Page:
However, as the researchers pointed out, the featured study was observational, which means it simply shows a relationship between animal protein and decreased functional decline – it does not show a cause-and-effect relationship. So it may very well be that the diets of those eating more animal protein were also lower in carbohydrates and, perhaps, higher in healthy fats, than those eating fewer animal proteins.
This is only speculation, of course, but typically when protein is reduced, carbohydrate intake tends to increase, which may be detrimental for your health, especially as you age.
Is Protein Protective? How Much Protein Is Ideal?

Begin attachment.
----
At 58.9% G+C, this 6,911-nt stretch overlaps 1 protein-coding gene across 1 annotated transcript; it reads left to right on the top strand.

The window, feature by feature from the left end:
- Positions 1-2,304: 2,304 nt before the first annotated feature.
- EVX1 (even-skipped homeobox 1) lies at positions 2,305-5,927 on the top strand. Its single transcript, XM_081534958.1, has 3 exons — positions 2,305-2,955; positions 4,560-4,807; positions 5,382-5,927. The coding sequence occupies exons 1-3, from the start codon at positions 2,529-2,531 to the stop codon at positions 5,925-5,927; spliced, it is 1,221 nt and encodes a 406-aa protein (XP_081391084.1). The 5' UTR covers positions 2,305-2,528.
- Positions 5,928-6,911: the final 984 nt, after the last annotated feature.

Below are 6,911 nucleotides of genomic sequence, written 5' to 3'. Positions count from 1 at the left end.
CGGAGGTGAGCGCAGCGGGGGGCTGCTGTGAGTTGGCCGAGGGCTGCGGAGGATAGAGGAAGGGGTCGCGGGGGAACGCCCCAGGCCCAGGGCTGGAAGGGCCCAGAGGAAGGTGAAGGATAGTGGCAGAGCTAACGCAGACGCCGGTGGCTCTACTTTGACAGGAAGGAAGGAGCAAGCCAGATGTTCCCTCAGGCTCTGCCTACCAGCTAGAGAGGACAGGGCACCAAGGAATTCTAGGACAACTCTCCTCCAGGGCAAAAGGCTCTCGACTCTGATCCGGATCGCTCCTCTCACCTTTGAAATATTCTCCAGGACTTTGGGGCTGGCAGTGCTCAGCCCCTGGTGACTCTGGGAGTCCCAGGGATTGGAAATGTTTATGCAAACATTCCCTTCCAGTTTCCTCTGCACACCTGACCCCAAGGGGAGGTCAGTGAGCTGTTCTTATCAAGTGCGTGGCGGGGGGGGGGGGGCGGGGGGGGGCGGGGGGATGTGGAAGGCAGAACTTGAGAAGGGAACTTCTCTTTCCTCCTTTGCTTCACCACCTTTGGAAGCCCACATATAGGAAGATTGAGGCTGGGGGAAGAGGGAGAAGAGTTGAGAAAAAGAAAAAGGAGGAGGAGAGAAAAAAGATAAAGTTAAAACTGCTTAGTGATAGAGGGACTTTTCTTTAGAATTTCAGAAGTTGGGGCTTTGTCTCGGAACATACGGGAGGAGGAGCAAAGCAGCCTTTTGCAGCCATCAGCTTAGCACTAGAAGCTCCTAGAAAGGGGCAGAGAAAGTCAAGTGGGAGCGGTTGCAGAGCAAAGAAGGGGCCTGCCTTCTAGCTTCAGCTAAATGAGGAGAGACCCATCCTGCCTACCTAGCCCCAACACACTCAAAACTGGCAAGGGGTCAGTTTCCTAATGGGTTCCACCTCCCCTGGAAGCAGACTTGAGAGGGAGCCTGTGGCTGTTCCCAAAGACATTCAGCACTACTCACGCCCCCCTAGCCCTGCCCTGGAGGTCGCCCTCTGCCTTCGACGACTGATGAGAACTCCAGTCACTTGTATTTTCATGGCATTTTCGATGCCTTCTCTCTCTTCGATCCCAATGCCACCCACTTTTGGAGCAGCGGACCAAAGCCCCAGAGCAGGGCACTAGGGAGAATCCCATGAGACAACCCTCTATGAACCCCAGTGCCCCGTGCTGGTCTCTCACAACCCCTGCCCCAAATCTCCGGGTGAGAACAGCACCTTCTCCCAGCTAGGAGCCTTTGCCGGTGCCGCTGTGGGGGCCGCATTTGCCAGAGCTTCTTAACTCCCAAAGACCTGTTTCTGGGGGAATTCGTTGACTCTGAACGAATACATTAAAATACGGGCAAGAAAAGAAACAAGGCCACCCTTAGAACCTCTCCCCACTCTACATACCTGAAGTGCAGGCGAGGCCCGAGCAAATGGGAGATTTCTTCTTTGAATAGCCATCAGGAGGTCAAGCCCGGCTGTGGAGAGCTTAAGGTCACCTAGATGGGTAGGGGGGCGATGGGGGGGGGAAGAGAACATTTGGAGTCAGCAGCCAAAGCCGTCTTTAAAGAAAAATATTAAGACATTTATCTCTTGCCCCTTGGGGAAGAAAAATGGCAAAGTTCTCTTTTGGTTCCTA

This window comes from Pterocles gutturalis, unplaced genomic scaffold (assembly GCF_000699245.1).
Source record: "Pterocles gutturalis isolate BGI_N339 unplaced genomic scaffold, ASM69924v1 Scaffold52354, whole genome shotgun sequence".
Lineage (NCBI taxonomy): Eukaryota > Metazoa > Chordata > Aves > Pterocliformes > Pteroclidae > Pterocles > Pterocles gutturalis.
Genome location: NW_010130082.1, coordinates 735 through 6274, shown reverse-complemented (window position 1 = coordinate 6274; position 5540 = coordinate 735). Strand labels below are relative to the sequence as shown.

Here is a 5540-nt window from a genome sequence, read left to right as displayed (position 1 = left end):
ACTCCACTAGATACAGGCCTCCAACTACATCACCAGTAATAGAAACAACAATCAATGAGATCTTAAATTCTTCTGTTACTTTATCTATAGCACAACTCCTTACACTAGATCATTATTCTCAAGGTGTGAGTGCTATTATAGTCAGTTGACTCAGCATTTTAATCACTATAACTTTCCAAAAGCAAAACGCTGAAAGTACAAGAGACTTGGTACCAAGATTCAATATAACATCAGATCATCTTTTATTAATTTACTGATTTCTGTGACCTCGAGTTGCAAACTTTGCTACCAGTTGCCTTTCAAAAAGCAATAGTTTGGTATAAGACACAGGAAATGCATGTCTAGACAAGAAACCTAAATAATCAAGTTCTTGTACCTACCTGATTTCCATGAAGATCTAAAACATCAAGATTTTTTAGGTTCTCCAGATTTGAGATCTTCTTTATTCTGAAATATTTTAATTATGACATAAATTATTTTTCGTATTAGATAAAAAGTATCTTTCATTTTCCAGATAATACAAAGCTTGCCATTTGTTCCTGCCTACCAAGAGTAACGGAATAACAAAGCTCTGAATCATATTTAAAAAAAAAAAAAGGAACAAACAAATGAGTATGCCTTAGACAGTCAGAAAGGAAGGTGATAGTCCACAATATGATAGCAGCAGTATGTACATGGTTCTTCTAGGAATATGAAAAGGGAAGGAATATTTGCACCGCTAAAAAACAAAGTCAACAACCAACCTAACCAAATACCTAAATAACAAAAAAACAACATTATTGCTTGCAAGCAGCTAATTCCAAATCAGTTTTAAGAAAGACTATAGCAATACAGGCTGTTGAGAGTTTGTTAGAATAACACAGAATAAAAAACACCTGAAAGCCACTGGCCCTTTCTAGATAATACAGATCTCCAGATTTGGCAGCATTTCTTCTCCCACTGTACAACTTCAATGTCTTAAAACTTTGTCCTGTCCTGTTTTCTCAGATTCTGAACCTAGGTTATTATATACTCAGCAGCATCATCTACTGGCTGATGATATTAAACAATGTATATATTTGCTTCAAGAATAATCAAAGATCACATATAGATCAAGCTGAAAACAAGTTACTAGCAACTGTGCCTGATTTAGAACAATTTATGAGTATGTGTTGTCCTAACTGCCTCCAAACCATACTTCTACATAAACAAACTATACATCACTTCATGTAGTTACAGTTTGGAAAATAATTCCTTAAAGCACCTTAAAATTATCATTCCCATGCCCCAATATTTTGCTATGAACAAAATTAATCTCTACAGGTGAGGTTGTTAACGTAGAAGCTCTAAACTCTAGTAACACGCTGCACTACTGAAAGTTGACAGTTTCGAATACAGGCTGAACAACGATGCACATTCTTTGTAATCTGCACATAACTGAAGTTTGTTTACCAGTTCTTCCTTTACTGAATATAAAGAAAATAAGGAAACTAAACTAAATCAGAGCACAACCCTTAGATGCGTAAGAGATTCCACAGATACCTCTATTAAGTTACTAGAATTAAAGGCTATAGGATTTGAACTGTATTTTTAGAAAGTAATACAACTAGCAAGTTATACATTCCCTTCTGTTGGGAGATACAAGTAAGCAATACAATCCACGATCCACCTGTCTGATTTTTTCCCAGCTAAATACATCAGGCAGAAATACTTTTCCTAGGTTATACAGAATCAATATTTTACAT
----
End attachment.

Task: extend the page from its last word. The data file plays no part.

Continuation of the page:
There's no doubt that high-quality protein is an important part of any diet, including an anti-aging one. However, you do need to be careful to not consume too much. Please understand that the average American consumes anywhere from three to five times as much protein as they need.
Protein is generally encouraged as being a healthy choice, especially if you are swapping it for refined carbs, but I believe it is the rare person who really needs more than one-half gram of protein per pound of lean body mass. Those that are aggressively exercising or competing and pregnant women should have about 25% more, but most people rarely need more than 40-70 grams of protein a day.
To determine your lean body mass, find out your percent body fat and subtract from 100. So if you are 20% body fat you would have 80% lean body mass. Just multiply that by your current weight to get lean body mass. For most people, this means restricting protein intake from 35 to 75 grams a day. As mentioned, pregnant women and those working out extensively need about 25% more protein though.